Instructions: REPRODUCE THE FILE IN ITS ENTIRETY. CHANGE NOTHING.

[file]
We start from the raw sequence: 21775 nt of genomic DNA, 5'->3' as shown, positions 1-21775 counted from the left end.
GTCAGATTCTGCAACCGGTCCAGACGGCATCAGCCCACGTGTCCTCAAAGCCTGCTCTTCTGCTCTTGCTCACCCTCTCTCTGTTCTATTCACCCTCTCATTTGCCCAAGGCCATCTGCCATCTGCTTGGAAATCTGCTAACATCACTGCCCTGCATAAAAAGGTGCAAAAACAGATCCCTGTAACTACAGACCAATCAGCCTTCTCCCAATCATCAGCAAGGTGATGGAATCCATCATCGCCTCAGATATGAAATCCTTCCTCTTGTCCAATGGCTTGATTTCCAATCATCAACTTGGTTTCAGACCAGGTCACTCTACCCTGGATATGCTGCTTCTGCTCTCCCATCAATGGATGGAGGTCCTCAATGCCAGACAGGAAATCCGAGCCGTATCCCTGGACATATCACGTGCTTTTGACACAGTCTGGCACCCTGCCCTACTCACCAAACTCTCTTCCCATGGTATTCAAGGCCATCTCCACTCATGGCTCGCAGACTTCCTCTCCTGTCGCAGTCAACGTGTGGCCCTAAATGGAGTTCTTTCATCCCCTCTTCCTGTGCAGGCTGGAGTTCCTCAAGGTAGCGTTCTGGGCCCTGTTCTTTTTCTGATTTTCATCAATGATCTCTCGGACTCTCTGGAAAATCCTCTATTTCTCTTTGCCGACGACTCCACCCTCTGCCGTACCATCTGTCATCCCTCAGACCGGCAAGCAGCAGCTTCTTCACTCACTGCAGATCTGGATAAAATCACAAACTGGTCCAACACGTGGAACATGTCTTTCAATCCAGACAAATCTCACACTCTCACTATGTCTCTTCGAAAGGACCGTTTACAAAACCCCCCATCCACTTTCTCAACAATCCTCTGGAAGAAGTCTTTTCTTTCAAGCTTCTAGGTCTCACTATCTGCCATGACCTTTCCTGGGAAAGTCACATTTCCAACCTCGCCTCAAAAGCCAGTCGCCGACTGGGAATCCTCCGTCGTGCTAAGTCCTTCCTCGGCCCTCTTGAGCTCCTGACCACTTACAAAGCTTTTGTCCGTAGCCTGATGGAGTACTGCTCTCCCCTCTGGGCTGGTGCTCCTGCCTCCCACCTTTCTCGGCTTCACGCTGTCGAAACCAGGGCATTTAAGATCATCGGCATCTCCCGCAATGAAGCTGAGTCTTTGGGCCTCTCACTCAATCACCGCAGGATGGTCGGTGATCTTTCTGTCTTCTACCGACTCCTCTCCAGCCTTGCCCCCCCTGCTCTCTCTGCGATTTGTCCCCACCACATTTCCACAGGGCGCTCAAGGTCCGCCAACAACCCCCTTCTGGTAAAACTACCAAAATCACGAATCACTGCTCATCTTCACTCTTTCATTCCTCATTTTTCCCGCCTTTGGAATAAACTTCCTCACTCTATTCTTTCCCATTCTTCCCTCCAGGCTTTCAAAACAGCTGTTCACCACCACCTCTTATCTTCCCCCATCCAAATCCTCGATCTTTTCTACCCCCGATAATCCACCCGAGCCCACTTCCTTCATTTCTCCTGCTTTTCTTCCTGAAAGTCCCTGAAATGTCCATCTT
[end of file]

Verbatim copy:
We start from the raw sequence: 21775 nt of genomic DNA, 5'->3' as shown, positions 1-21775 counted from the left end.
GTCAGATTCTGCAACCGGTCCAGACGGCATCAGCCCACGTGTCCTCAAAGCCTGCTCTTCTGCTCTTGCTCACCCTCTCTCTGTTCTATTCACCCTCTCATTTGCCCAAGGCCATCTGCCATCTGCTTGGAAATCTGCTAACATCACTGCCCTGCATAAAAAGGTGCAAAAACAGATCCCTGTAACTACAGACCAATCAGCCTTCTCCCAATCATCAGCAAGGTGATGGAATCCATCATCGCCTCAGATATGAAATCCTTCCTCTTGTCCAATGGCTTGATTTCCAATCATCAACTTGGTTTCAGACCAGGTCACTCTACCCTGGATATGCTGCTTCTGCTCTCCCATCAATGGATGGAGGTCCTCAATGCCAGACAGGAAATCCGAGCCGTATCCCTGGACATATCACGTGCTTTTGACACAGTCTGGCACCCTGCCCTACTCACCAAACTCTCTTCCCATGGTATTCAAGGCCATCTCCACTCATGGCTCGCAGACTTCCTCTCCTGTCGCAGTCAACGTGTGGCCCTAAATGGAGTTCTTTCATCCCCTCTTCCTGTGCAGGCTGGAGTTCCTCAAGGTAGCGTTCTGGGCCCTGTTCTTTTTCTGATTTTCATCAATGATCTCTCGGACTCTCTGGAAAATCCTCTATTTCTCTTTGCCGACGACTCCACCCTCTGCCGTACCATCTGTCATCCCTCAGACCGGCAAGCAGCAGCTTCTTCACTCACTGCAGATCTGGATAAAATCACAAACTGGTCCAACACGTGGAACATGTCTTTCAATCCAGACAAATCTCACACTCTCACTATGTCTCTTCGAAAGGACCGTTTACAAAACCCCCCATCCACTTTCTCAACAATCCTCTGGAAGAAGTCTTTTCTTTCAAGCTTCTAGGTCTCACTATCTGCCATGACCTTTCCTGGGAAAGTCACATTTCCAACCTCGCCTCAAAAGCCAGTCGCCGACTGGGAATCCTCCGTCGTGCTAAGTCCTTCCTCGGCCCTCTTGAGCTCCTGACCACTTACAAAGCTTTTGTCCGTAGCCTGATGGAGTACTGCTCTCCCCTCTGGGCTGGTGCTCCTGCCTCCCACCTTTCTCGGCTTCACGCTGTCGAAACCAGGGCATTTAAGATCATCGGCATCTCCCGCAATGAAGCTGAGTCTTTGGGCCTCTCACTCAATCACCGCAGGATGGTCGGTGATCTTTCTGTCTTCTACCGACTCCTCTCCAGCCTTGCCCCCCCTGCTCTCTCTGCGATTTGTCCCCACCACATTTCCACAGGGCGCTCAAGGTCCGCCAACAACCCCCTTCTGGTAAAACTACCAAAATCACGAATCACTGCTCATCTTCACTCTTTCATTCCTCATTTTTCCCGCCTTTGGAATAAACTTCCTCACTCTATTCTTTCCCATTCTTCCCTCCAGGCTTTCAAAACAGCTGTTCACCACCACCTCTTATCTTCCCCCATCCAAATCCTCGATCTTTTCTACCCCCGATAATCCACCCGAGCCCACTTCCTTCATTTCTCCTGCTTTTCTTCCTGAAAGTCCCTGAAATGTCCATCTT